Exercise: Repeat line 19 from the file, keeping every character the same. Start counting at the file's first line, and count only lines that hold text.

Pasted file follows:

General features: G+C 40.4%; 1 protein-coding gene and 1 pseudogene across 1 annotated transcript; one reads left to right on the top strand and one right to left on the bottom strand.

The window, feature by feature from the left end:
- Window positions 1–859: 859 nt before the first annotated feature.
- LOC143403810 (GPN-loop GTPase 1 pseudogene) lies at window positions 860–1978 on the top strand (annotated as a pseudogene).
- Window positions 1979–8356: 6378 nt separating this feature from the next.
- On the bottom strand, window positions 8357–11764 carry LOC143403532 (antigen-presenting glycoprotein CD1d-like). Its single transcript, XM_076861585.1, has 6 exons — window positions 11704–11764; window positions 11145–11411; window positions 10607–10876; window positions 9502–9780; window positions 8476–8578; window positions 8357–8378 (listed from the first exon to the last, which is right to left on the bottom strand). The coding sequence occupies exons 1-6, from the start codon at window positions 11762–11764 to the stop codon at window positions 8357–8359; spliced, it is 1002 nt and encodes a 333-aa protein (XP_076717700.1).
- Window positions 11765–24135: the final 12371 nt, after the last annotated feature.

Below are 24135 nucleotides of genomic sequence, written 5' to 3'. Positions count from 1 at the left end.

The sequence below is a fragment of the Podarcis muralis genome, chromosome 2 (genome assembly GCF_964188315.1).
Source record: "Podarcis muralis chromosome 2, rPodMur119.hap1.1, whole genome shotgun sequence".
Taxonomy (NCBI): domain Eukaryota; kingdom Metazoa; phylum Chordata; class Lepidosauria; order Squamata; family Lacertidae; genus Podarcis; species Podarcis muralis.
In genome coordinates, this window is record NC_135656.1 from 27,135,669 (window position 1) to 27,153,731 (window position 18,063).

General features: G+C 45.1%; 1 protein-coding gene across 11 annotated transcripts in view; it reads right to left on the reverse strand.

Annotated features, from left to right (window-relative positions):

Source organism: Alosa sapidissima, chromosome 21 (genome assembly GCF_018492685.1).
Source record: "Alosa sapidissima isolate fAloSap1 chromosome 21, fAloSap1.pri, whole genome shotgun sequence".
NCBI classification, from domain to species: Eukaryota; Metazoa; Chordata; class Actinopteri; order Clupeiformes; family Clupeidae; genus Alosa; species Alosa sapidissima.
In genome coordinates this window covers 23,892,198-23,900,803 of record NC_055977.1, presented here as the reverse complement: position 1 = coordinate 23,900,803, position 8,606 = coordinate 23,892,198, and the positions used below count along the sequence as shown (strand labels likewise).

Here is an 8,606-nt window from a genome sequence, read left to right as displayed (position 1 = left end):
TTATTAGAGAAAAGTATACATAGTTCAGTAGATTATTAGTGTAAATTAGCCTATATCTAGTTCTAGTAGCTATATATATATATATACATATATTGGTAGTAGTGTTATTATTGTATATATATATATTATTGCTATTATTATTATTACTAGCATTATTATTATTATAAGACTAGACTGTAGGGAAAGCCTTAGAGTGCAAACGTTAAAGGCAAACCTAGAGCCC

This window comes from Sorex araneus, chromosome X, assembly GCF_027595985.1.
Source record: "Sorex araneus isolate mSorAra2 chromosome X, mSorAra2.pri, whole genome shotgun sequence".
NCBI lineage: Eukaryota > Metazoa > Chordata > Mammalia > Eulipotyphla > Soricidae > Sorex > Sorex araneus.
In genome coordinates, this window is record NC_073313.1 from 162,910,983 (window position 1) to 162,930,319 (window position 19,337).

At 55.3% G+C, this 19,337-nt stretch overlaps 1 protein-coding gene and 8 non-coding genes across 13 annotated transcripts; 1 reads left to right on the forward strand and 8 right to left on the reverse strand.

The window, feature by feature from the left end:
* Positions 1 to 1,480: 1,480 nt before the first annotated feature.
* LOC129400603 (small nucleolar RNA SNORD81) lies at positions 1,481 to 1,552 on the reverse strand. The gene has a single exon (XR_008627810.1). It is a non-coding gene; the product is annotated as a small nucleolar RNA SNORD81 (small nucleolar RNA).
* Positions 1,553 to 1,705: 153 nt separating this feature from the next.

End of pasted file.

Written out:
Here is an 8,606-nt window from a genome sequence, read left to right as displayed (position 1 = left end):